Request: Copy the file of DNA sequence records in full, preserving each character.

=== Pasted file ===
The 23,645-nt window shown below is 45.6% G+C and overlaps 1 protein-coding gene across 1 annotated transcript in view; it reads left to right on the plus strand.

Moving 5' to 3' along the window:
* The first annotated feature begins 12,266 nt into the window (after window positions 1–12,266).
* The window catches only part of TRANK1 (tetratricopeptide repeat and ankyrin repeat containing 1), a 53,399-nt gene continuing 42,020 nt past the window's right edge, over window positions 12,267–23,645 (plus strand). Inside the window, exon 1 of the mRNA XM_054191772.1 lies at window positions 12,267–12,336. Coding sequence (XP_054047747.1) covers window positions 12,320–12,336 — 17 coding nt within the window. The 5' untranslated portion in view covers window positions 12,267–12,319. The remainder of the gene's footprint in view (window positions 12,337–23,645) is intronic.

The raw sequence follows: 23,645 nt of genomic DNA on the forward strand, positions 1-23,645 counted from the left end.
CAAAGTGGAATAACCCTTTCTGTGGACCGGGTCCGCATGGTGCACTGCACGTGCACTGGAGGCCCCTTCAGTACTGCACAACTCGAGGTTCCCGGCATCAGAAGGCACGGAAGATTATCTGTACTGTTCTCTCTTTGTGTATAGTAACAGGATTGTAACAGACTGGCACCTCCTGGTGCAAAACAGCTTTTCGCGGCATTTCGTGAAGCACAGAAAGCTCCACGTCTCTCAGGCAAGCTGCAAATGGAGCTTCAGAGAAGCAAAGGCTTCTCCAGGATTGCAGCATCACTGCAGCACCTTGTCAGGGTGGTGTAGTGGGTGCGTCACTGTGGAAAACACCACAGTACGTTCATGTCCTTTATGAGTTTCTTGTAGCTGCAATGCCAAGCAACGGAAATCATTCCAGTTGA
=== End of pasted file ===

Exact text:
The 23,645-nt window shown below is 45.6% G+C and overlaps 1 protein-coding gene across 1 annotated transcript in view; it reads left to right on the plus strand.

Moving 5' to 3' along the window:
* The first annotated feature begins 12,266 nt into the window (after window positions 1–12,266).
* The window catches only part of TRANK1 (tetratricopeptide repeat and ankyrin repeat containing 1), a 53,399-nt gene continuing 42,020 nt past the window's right edge, over window positions 12,267–23,645 (plus strand). Inside the window, exon 1 of the mRNA XM_054191772.1 lies at window positions 12,267–12,336. Coding sequence (XP_054047747.1) covers window positions 12,320–12,336 — 17 coding nt within the window. The 5' untranslated portion in view covers window positions 12,267–12,319. The remainder of the gene's footprint in view (window positions 12,337–23,645) is intronic.

The raw sequence follows: 23,645 nt of genomic DNA on the forward strand, positions 1-23,645 counted from the left end.
CAAAGTGGAATAACCCTTTCTGTGGACCGGGTCCGCATGGTGCACTGCACGTGCACTGGAGGCCCCTTCAGTACTGCACAACTCGAGGTTCCCGGCATCAGAAGGCACGGAAGATTATCTGTACTGTTCTCTCTTTGTGTATAGTAACAGGATTGTAACAGACTGGCACCTCCTGGTGCAAAACAGCTTTTCGCGGCATTTCGTGAAGCACAGAAAGCTCCACGTCTCTCAGGCAAGCTGCAAATGGAGCTTCAGAGAAGCAAAGGCTTCTCCAGGATTGCAGCATCACTGCAGCACCTTGTCAGGGTGGTGTAGTGGGTGCGTCACTGTGGAAAACACCACAGTACGTTCATGTCCTTTATGAGTTTCTTGTAGCTGCAATGCCAAGCAACGGAAATCATTCCAGTTGA